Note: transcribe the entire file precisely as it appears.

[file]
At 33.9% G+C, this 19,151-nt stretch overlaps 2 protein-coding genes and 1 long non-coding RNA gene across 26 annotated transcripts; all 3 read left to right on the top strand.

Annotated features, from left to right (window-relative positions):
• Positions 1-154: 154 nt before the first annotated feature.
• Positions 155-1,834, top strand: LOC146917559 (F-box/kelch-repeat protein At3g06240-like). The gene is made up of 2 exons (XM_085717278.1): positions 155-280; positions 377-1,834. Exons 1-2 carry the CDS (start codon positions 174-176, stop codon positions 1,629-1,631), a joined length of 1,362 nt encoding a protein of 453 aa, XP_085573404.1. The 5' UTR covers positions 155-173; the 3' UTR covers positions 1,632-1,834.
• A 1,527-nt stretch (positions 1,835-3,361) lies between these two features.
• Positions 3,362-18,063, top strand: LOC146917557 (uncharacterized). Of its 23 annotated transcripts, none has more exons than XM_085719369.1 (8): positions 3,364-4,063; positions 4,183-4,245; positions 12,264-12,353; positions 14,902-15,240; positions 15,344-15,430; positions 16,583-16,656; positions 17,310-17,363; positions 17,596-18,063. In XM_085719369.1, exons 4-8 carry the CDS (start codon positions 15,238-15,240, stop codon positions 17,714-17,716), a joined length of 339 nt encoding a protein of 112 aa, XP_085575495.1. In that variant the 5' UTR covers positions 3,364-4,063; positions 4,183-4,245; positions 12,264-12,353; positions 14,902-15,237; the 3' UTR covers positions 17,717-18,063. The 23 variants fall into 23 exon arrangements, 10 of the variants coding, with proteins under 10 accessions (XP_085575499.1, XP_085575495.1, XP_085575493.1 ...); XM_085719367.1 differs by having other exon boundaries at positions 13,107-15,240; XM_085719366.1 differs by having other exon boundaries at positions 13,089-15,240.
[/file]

At 33.9% G+C, this 19,151-nt stretch overlaps 2 protein-coding genes and 1 long non-coding RNA gene across 26 annotated transcripts; all 3 read left to right on the top strand.

Annotated features, from left to right (window-relative positions):
• Positions 1-154: 154 nt before the first annotated feature.
• Positions 155-1,834, top strand: LOC146917559 (F-box/kelch-repeat protein At3g06240-like). The gene is made up of 2 exons (XM_085717278.1): positions 155-280; positions 377-1,834. Exons 1-2 carry the CDS (start codon positions 174-176, stop codon positions 1,629-1,631), a joined length of 1,362 nt encoding a protein of 453 aa, XP_085573404.1. The 5' UTR covers positions 155-173; the 3' UTR covers positions 1,632-1,834.
• A 1,527-nt stretch (positions 1,835-3,361) lies between these two features.
• Positions 3,362-18,063, top strand: LOC146917557 (uncharacterized). Of its 23 annotated transcripts, none has more exons than XM_085719369.1 (8): positions 3,364-4,063; positions 4,183-4,245; positions 12,264-12,353; positions 14,902-15,240; positions 15,344-15,430; positions 16,583-16,656; positions 17,310-17,363; positions 17,596-18,063. In XM_085719369.1, exons 4-8 carry the CDS (start codon positions 15,238-15,240, stop codon positions 17,714-17,716), a joined length of 339 nt encoding a protein of 112 aa, XP_085575495.1. In that variant the 5' UTR covers positions 3,364-4,063; positions 4,183-4,245; positions 12,264-12,353; positions 14,902-15,237; the 3' UTR covers positions 17,717-18,063. The 23 variants fall into 23 exon arrangements, 10 of the variants coding, with proteins under 10 accessions (XP_085575499.1, XP_085575495.1, XP_085575493.1 ...); XM_085719367.1 differs by having other exon boundaries at positions 13,107-15,240; XM_085719366.1 differs by having other exon boundaries at positions 13,089-15,240.